Boating Safety Basics
*The Coast Guard's most recent boating-related accident statistics show:
It's clear that a great majority of these could easily have been prevented!
- 681 fatalities - 4,274 injuries - $31 million in property damage.
- Nearly 80 percent of drowning victims were not wearing life jackets.
- Alcohol was involved in more than one third of all boating fatalities.
- About 80 percent of all boating fatalities occurred on boats where the operator had not completed a boating safety education course.
- Nearly 70 percent of all reported accidents involved operator-controllable factors, like inattention, careless/reckless operation, inexperience, operating at an unsafe speed, and no proper lookout.
The following information is an excerpt from
so should you find this information helpful - you should probably take a
course in boating safety... if any of does not make any sense at all - you
should most definately take a course in boating safety. Links for
Boating Safety Courses are at the bottom of this page.
Anybody serious about
having a good time on the water NEEDS to hold a Boating Safety Certificate -
General responsibility Above all else, don't have a
collision. "I had the right of way" isn't a defense if there was something
you could have done to avoid the other boat.
Anchored Anchored, stopped, or moored boats must be avoided
by all other vessels.
Overtaken Boats being overtaken have the right of way over
the overtaking vessel. (This is true even if the slower boat is power and
the faster boat is sail.)
Restricted maneuverability Boats with restricted
maneuverability, whether due to fishing, draft, length, towing, or other
causes, have the right of way over vessels not so restricted.
Traffic separation Vessels participating in a traffic-separation
scheme have the right of way over non-participating vessels. (If you must
cross a traffic lane, try to do so at right angles.)
Downriver On certain inland waters, powerboats proceeding
downriver have the right of way over upriver and crossing vessels.
Man-powered beats sail beats motorboat beats seaplane
Human-powered boats (canoes and rowboats) have the right of way over
sailboats, which in turn have the right of way over powerboats, and even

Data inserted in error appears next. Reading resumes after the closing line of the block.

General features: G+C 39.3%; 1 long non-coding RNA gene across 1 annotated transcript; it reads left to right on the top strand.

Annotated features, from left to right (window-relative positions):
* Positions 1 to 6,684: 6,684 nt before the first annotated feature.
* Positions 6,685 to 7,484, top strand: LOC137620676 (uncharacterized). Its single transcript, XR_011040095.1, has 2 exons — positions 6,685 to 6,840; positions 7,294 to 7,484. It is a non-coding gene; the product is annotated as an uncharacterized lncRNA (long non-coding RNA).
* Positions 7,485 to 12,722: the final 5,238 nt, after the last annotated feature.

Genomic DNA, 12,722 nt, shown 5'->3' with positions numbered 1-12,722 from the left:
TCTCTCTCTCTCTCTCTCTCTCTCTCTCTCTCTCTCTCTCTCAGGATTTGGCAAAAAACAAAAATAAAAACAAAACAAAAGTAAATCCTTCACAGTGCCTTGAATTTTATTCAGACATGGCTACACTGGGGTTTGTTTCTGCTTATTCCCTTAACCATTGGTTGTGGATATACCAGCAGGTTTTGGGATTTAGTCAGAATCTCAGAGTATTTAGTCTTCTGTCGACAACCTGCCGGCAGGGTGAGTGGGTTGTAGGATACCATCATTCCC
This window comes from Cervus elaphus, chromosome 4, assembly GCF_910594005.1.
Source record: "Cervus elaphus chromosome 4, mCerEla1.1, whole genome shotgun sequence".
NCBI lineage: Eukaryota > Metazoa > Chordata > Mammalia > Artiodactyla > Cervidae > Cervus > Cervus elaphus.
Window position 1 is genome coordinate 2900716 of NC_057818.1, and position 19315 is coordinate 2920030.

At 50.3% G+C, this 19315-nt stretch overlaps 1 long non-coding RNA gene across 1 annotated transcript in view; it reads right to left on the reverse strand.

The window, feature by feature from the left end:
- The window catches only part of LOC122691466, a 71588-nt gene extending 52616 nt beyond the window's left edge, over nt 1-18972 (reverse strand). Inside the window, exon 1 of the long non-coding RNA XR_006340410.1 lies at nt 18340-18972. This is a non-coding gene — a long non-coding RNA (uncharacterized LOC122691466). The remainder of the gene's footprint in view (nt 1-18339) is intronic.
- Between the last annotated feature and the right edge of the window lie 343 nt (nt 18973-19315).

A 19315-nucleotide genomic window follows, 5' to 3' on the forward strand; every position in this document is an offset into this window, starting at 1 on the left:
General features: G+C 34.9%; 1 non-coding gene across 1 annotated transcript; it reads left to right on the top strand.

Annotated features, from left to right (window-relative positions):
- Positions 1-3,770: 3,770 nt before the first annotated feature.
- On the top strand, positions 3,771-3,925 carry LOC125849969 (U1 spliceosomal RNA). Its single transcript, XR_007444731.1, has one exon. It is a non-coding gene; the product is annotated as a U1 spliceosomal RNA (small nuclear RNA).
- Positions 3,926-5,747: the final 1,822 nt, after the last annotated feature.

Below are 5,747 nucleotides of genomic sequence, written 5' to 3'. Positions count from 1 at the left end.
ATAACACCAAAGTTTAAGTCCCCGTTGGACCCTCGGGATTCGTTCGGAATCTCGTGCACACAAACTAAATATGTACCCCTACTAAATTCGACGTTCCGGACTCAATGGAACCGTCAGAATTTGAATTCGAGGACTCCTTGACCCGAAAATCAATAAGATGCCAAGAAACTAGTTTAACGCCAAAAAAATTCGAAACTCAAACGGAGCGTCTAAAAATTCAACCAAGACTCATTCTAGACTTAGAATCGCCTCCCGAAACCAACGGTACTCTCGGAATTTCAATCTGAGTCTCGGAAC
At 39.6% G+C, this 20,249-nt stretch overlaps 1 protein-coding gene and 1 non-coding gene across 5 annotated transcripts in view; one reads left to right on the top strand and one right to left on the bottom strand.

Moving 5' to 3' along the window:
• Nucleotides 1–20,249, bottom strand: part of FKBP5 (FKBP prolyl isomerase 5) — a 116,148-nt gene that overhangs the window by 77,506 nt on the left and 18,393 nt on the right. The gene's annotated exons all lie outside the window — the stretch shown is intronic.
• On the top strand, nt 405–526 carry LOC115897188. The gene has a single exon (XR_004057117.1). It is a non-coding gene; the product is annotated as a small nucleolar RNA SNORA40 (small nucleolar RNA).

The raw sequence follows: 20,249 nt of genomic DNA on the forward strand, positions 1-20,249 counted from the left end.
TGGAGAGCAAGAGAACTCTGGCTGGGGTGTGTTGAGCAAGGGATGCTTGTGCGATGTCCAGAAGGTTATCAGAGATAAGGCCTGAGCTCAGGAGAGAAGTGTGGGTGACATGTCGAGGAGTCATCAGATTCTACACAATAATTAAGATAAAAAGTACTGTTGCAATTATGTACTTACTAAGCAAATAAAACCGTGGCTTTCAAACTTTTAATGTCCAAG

they have the right of way over seaplanes. I think of this in terms of
increasing technological sophistication: the fancier your equipment, the
fewer rights you have (sort of a class reversal).
This is an important one for sailors, of course, but note that there are a
number of situations listed above where sailors must still give way.
Starboard boat or starboard tack wins This actually
represents two rules, depending on whether the meeting boats are both sail
or both power. (If one is sail and one is power, the rule above applies.)
For power boats, the boat approaching from starboard has the right of way.
For sailboats, the boat that is on starboard tack has the right of way,
regardless of from where it is approaching.
Leeward boat wins When two sailboats meet on the same tack,
the leeward boat has the right of way over the windward boat.
Not Under Command A vessel that is "not under command" in
the technical sense has the right of way. This refers to anchored or
unoccupied vessels as well as those that have lost the ability to maneuver
(e.g., through loss of power or their rudder).
Restricted maneuverability Boats with restricted maneuverability,
whether due to fishing, draft, length, towing, or other causes, have the
right of way over vessels not so restricted. (Note: Rod McFadden has pointed
out that while it makes sense for NUC boats to have the right of way over those
with restricted ability to maneuver, this is not explicitly mentioned in the
COLREGS. He comments, "I've been unable to find any case where a NUC/RAM
collision occurred; it's safe to say that if such a collision ever does occur,
the Admiralty Bar will dine well for quite some time!")
Constrained by draft Boats constrained to a narrow channel by
their draft have the right of way. (This is really a special case of restricted
Fishing vessels Vessels engaged in fishing (this means
towing nets, etc., not people with a pole off the back end) have the right of
way. (Again, this is a special case of restricted maneuverability).
Sailing vessel underway Sailboats have the right of way over
Power-driven vessel underway Powerboats are near the bottom,
but have right of way over: Seaplanes
Seaplanes Seaplanes must avoid everybody else.
OTHER Boating Safety Sites:
Please use caution - sober skippers are safe skippers... WEAR your PFD's - don't wash up beside them.